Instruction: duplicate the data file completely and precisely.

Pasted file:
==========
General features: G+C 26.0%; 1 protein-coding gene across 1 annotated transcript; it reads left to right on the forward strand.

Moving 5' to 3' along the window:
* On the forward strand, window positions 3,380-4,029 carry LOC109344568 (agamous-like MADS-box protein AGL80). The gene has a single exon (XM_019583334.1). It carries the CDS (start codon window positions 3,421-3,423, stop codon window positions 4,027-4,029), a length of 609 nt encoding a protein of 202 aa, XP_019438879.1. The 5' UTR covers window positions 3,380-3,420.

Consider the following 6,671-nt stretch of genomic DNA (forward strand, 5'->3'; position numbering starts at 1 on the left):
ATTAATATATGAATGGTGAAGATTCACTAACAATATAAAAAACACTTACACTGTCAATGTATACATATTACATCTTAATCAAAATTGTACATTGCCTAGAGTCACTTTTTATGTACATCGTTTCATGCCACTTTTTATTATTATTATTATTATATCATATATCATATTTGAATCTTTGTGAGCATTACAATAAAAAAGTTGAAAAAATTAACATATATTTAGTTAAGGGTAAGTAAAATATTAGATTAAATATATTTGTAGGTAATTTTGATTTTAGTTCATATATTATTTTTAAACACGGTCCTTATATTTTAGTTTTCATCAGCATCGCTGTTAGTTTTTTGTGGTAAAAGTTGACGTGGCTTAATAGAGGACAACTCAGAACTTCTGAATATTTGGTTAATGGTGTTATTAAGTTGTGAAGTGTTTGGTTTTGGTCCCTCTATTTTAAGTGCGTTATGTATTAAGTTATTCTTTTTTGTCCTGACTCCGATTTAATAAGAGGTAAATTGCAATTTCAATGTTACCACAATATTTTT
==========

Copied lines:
General features: G+C 26.0%; 1 protein-coding gene across 1 annotated transcript; it reads left to right on the forward strand.

Moving 5' to 3' along the window:
* On the forward strand, window positions 3,380-4,029 carry LOC109344568 (agamous-like MADS-box protein AGL80). The gene has a single exon (XM_019583334.1). It carries the CDS (start codon window positions 3,421-3,423, stop codon window positions 4,027-4,029), a length of 609 nt encoding a protein of 202 aa, XP_019438879.1. The 5' UTR covers window positions 3,380-3,420.

Consider the following 6,671-nt stretch of genomic DNA (forward strand, 5'->3'; position numbering starts at 1 on the left):
ATTAATATATGAATGGTGAAGATTCACTAACAATATAAAAAACACTTACACTGTCAATGTATACATATTACATCTTAATCAAAATTGTACATTGCCTAGAGTCACTTTTTATGTACATCGTTTCATGCCACTTTTTATTATTATTATTATTATATCATATATCATATTTGAATCTTTGTGAGCATTACAATAAAAAAGTTGAAAAAATTAACATATATTTAGTTAAGGGTAAGTAAAATATTAGATTAAATATATTTGTAGGTAATTTTGATTTTAGTTCATATATTATTTTTAAACACGGTCCTTATATTTTAGTTTTCATCAGCATCGCTGTTAGTTTTTTGTGGTAAAAGTTGACGTGGCTTAATAGAGGACAACTCAGAACTTCTGAATATTTGGTTAATGGTGTTATTAAGTTGTGAAGTGTTTGGTTTTGGTCCCTCTATTTTAAGTGCGTTATGTATTAAGTTATTCTTTTTTGTCCTGACTCCGATTTAATAAGAGGTAAATTGCAATTTCAATGTTACCACAATATTTTT